Tim Cahill with one of the best goals you will ever see | https://t.co/xa4h2tqru6 2014 World Cup (@2014WorIdCup) June 18, 2014
Rising Pune Supergiant are on the cusp of history. They are one win away from lifting the IPL 2017 trophy and given their recent form against the other finalists, Mumbai Indians, it would take a very brave heart to not pit RPS as favourites.RPS have been on the rampage thanks to their star players and a host of young Indian cricketers who have risen to the occasion.Speaking exclusively to India Today, RPS team owner Sanjiv Goenka said the success of the Dhoni-Smith partnership is at the root of the team’s stellar performance this season”When two of the best minds meet this is what you get.”Goenka was also impressed with the performances of the young Indian players. The likes of Rahul Tripathi, Washington Sundar and Jaydev Unadkat took the IPL by storm and played crucial roles as the team rode to the final on the back of some gutsy performances.”The Indian youngsters in the team have exceeded expectations and have learnt a lot from Dhoni and Smith.”To have Smith and Dhoni in the same dressing room is a huge learning for everyone in the team.”They have won everything that is there to win in world cricket and RPS has benefited as a result: see the semi-final.”Dhoni unleashed himself in the last two overs knowing you can wait till the end before you launch a brutal assault. That comes from experience,” Goenka stated.Confident ahead of the final, Goenka concluded saying “the season is already a huge success.”advertisement
About the authorFreddie TaylorShare the loveHave your say West Ham defender Balbuena: England feels like a movieby Freddie Taylor10 months agoSend to a friendShare the loveWest Ham United defender Fabian Balbuena is living the dream in his debut Premier League season.The Paraguayan arrived from Corinthians in the summer for £4million.”I saw all the good matches,” Balbuena told Standard Sport. “Chelsea vs Manchester United, United vs [Manchester] City, Arsenal vs West Ham, Tottenham vs Arsenal… when I was a child all the teams had good players.”I saw every game on TV and when I came to the Premier League in my head it seemed like a movie because all the players want to play in the Premier League and now I make the target possible.”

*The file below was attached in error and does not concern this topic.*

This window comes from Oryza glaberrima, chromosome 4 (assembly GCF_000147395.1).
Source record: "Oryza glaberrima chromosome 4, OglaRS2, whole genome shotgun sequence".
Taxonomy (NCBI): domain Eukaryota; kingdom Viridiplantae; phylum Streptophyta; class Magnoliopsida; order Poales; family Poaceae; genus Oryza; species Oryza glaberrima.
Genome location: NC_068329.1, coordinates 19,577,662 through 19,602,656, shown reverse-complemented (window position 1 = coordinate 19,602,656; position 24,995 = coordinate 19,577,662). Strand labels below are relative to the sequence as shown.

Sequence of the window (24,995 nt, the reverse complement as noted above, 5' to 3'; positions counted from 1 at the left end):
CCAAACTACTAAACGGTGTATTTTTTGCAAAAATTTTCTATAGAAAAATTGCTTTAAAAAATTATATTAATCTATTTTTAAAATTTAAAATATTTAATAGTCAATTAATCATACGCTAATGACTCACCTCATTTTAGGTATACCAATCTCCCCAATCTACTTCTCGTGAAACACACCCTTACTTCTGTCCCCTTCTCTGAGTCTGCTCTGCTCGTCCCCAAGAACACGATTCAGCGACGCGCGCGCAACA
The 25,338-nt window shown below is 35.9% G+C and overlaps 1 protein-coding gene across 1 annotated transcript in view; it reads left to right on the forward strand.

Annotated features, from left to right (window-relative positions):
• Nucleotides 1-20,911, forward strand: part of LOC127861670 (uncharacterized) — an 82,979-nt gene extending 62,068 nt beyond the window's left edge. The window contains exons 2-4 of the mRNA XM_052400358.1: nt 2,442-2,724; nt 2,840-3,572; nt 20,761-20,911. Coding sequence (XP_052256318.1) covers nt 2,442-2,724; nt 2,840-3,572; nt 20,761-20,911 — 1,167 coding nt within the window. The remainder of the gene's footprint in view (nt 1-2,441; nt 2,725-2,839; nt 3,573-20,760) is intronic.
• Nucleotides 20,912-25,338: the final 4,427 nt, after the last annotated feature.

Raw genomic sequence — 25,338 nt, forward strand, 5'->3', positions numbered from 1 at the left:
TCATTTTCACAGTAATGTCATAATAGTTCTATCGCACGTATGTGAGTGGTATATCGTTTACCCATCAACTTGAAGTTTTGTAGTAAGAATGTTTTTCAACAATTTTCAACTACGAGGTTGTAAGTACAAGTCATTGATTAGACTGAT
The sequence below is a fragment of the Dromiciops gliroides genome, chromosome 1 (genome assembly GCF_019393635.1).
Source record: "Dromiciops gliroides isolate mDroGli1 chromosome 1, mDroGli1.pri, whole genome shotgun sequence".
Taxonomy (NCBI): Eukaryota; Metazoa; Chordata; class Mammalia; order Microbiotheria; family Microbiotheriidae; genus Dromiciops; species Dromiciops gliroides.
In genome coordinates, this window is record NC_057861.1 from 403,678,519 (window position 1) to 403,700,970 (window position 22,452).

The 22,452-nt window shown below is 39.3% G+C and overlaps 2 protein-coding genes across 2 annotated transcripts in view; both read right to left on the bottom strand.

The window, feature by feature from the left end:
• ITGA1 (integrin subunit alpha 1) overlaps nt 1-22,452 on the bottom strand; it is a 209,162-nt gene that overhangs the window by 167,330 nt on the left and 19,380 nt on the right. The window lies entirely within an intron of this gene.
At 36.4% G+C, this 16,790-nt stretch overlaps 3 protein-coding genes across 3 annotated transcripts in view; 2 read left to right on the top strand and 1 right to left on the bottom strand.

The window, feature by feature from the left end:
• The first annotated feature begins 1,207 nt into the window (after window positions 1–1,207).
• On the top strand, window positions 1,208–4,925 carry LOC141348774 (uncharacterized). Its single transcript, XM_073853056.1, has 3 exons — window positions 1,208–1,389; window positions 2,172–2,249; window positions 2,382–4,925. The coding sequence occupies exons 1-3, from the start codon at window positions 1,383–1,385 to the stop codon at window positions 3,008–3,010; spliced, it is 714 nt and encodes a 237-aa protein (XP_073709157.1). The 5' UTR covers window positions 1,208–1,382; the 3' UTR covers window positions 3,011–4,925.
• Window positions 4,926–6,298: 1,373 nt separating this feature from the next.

About the authorPaul VegasShare the loveHave your say Arsenal boss Emery expects emotion, passion for Spurs Cup clashby Paul Vegas10 months agoSend to a friendShare the loveArsenal boss Unai Emery expects more emotion tonight for their Carabao Cup quarterfinal clash with Tottenham.Emery saw plenty of passion in his first encounter with Tottenham on December 2, a game that swung this way and that before it was settled by Arsenal’s stirring second-half performance.“I think showing emotion is very important,” said Unai. “I think football is emotion. And in a derby, maybe this emotion is greater.“When you win it’s amazing, when you lose it’s horrible. But respect is very important. We can show this emotion with respect when we are playing, but also when they scored against us, they can show their emotion with their supporters. But with respect. “We need to show this emotion when we are playing, when we are winning, because I think football needs this passion.“I say to [the players] that, in every match, we need to respect the opposition. Against Southampton, against Tottenham, against Manchester United, against Huddersfield, it’s the same. This respect is by playing with a big motivation and a lot of excitement to win against them. “We must respect this emotion in every moment. But the emotion is not bad. I think showing our emotion, the players, the fans and me, is good. But every time we must respect them.”
APTN Face To Face When Arlen Dumas was first elected Chief of Mathias Colomb Cree Nation, his goal was to get his people out of third-party management, a goal he achieved. Now, as the recently elected Grand Chief of the Assembly of Manitoba Chiefs, he hopes to get all First Nations in Manitoba out of third-party management.Grand Chief Arlen Dumas joins host Dennis Ward to discuss child welfare, the impact of a shuttered rail line to northern Manitoba, a 1-Billion dollar lawsuit against the Manitoba government and his first 100 days in office.
Minnesota Vikings rookie Cordarrelle Patterson has set the NFL record for longest kickoff return, a 109-yard touchdown to start the game against Green Bay.The entire length of an NFL field is 120 yards, including both end zones. The field of play is 100 yards with each end zone extending an extra 10 yards at either end. Patterson was as far back as he could be in the end zone when he caught the opening kick from Tim Masthay on Sunday night. He needed a full 12 seconds to evade 11 would-be tacklers and reach the far end of the field.The rookie wide receiver gave the Minnesota Vikings to an instant 7-0 lead over the Green Bay Packers for his second kickoff return touchdown of the season. He set a new record for the longest kickoff return in NFL history, three players shared the previous record of 108 yards: Ellis Hobbs for New England in 2007, Randall Cobb for Green Bay in 2011, and Jacoby Jones for Baltimore in 2012.Despite the Patterson record-breaking run, Green Bay still managed to come out on top beating the Vikings 44-31.